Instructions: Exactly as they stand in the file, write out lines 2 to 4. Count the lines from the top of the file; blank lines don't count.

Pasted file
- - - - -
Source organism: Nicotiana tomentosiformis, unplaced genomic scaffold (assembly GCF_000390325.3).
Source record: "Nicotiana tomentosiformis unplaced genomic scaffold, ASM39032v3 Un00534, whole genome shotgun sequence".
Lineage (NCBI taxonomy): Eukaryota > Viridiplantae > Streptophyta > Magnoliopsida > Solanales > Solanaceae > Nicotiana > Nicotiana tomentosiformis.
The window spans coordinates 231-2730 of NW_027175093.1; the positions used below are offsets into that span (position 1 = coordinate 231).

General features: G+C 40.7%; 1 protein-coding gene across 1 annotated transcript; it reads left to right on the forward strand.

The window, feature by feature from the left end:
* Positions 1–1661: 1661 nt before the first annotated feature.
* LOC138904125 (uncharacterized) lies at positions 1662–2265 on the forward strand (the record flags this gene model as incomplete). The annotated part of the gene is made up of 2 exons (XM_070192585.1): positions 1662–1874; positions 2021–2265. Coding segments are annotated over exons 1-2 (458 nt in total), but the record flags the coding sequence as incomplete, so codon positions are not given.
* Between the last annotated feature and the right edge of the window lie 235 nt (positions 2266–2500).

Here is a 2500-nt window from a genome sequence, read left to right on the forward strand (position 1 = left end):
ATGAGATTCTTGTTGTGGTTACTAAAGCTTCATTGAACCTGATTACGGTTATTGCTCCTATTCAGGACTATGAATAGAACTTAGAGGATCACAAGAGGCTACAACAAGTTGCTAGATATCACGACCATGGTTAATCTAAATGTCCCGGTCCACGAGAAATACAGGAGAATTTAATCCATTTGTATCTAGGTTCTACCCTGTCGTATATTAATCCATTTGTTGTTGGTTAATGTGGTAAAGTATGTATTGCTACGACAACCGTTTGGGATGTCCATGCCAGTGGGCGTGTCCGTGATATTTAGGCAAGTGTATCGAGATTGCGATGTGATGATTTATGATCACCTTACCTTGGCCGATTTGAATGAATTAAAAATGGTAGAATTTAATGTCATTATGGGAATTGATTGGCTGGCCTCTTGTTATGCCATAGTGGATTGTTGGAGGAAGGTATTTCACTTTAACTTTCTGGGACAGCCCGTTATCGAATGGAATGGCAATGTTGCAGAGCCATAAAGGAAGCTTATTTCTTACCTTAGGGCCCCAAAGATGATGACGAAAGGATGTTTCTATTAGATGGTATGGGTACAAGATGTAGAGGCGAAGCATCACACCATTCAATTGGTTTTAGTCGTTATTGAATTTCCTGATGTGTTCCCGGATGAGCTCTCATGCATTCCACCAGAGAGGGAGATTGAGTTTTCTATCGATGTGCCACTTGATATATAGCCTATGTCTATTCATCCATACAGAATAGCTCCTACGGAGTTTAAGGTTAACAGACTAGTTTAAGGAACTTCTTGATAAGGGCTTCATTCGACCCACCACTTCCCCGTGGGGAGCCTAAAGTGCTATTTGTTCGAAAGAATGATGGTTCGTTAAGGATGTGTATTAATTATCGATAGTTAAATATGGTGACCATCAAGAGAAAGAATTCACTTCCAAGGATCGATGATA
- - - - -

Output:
Source record: "Nicotiana tomentosiformis unplaced genomic scaffold, ASM39032v3 Un00534, whole genome shotgun sequence".
Lineage (NCBI taxonomy): Eukaryota > Viridiplantae > Streptophyta > Magnoliopsida > Solanales > Solanaceae > Nicotiana > Nicotiana tomentosiformis.
The window spans coordinates 231-2730 of NW_027175093.1; the positions used below are offsets into that span (position 1 = coordinate 231).